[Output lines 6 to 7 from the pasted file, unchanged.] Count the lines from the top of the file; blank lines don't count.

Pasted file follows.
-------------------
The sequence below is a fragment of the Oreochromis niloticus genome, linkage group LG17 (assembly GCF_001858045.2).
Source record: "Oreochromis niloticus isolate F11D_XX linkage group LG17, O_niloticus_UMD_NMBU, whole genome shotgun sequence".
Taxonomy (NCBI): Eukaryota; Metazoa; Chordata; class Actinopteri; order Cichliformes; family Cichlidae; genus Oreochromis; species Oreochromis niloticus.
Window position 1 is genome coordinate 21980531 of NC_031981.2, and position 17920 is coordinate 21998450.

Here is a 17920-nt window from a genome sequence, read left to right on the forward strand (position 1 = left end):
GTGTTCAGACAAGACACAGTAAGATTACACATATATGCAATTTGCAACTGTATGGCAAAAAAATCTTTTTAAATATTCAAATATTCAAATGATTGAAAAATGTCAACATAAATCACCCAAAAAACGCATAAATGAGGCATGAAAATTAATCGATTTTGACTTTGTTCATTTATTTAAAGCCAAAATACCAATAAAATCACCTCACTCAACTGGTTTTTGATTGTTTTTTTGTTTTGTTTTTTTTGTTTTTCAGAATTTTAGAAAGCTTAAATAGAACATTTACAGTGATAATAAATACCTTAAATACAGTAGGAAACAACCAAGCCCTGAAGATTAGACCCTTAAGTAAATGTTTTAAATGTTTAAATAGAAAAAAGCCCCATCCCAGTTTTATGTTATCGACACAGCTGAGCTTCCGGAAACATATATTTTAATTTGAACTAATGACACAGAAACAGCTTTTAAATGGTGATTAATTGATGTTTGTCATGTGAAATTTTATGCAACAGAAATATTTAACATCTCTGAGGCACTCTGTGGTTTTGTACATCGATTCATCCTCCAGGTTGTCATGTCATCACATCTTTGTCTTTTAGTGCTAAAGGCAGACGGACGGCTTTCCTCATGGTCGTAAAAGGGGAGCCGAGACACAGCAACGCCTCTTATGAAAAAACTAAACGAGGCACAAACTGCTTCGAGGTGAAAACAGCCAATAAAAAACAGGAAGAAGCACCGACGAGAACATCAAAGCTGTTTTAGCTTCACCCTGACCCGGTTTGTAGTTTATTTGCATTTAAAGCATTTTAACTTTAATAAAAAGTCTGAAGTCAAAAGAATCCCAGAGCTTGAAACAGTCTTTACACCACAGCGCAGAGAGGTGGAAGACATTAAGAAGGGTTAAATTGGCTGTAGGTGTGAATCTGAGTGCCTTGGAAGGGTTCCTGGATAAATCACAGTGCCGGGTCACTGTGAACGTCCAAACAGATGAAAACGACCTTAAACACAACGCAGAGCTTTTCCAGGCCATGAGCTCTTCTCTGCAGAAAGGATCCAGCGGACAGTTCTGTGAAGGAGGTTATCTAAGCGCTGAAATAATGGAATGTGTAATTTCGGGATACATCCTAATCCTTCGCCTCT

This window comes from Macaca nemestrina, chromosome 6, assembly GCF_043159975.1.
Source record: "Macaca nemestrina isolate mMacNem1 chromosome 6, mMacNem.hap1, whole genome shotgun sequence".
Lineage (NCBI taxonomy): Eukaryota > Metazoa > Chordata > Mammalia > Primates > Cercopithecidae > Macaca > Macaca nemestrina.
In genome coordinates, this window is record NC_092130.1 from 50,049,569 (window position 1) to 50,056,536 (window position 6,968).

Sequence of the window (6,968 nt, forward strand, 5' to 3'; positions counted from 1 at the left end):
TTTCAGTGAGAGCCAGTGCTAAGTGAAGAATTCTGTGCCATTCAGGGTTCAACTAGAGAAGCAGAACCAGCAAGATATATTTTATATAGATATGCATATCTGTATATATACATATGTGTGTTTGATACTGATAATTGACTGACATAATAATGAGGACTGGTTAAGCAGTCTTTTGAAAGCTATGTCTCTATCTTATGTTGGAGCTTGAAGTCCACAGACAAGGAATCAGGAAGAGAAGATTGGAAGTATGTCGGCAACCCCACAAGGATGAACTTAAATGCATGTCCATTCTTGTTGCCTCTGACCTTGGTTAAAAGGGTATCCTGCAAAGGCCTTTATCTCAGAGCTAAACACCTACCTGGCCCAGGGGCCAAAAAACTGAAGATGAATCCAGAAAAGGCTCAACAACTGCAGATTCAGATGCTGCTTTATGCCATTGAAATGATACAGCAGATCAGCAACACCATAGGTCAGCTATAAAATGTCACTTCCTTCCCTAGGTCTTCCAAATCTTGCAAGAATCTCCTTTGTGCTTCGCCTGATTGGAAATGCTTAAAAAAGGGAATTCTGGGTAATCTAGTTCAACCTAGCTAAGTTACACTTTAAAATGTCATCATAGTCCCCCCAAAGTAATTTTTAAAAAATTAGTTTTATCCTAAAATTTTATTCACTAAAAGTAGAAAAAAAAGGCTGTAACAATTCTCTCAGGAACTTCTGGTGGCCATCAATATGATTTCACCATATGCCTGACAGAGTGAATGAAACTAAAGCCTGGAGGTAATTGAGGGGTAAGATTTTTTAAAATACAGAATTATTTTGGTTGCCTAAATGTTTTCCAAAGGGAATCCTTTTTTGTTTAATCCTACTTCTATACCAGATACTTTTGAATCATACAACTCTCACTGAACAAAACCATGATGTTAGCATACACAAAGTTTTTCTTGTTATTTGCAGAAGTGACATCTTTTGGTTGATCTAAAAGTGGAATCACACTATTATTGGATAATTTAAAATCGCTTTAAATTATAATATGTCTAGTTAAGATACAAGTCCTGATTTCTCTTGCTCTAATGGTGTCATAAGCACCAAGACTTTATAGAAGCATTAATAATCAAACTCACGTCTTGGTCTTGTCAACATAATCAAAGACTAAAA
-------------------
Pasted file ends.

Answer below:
GTGTTCAGACAAGACACAGTAAGATTACACATATATGCAATTTGCAACTGTATGGCAAAAAAATCTTTTTAAATATTCAAATATTCAAATGATTGAAAAATGTCAACATAAATCACCCAAAAAACGCATAAATGAGGCATGAAAATTAATCGATTTTGACTTTGTTCATTTATTTAAAGCCAAAATACCAATAAAATCACCTCACTCAACTGGTTTTTGATTGTTTTTTTGTTTTGTTTTTTTTGTTTTTCAGAATTTTAGAAAGCTTAAATAGAACATTTACAGTGATAATAAATACCTTAAATACAGTAGGAAACAACCAAGCCCTGAAGATTAGACCCTTAAGTAAATGTTTTAAATGTTTAAATAGAAAAAAGCCCCATCCCAGTTTTATGTTATCGACACAGCTGAGCTTCCGGAAACATATATTTTAATTTGAACTAATGACACAGAAACAGCTTTTAAATGGTGATTAATTGATGTTTGTCATGTGAAATTTTATGCAACAGAAATATTTAACATCTCTGAGGCACTCTGTGGTTTTGTACATCGATTCATCCTCCAGGTTGTCATGTCATCACATCTTTGTCTTTTAGTGCTAAAGGCAGACGGACGGCTTTCCTCATGGTCGTAAAAGGGGAGCCGAGACACAGCAACGCCTCTTATGAAAAAACTAAACGAGGCACAAACTGCTTCGAGGTGAAAACAGCCAATAAAAAACAGGAAGAAGCACCGACGAGAACATCAAAGCTGTTTTAGCTTCACCCTGACCCGGTTTGTAGTTTATTTGCATTTAAAGCATTTTAACTTTAATAAAAAGTCTGAAGTCAAAAGAATCCCAGAGCTTGAAACAGTCTTTACACCACAGCGCAGAGAGGTGGAAGACATTAAGAAGGGTTAAATTGGCTGTAGGTGTGAATCTGAGTGCCTTGGAAGGGTTCCTGGATAAATCACAGTGCCGGGTCACTGTGAACGTCCAAACAGATGAAAACGACCTTAAACACAACGCAGAGCTTTTCCAGGCCATGAGCTCTTCTCTGCAGAAAGGATCCAGCGGACAGTTCTGTGAAGGAGGTTATCTAAGCGCTGAAATAATGGAATGTGTAATTTCGGGATACATCCTAATCCTTCGCCTCT

This window comes from Macaca nemestrina, chromosome 6, assembly GCF_043159975.1.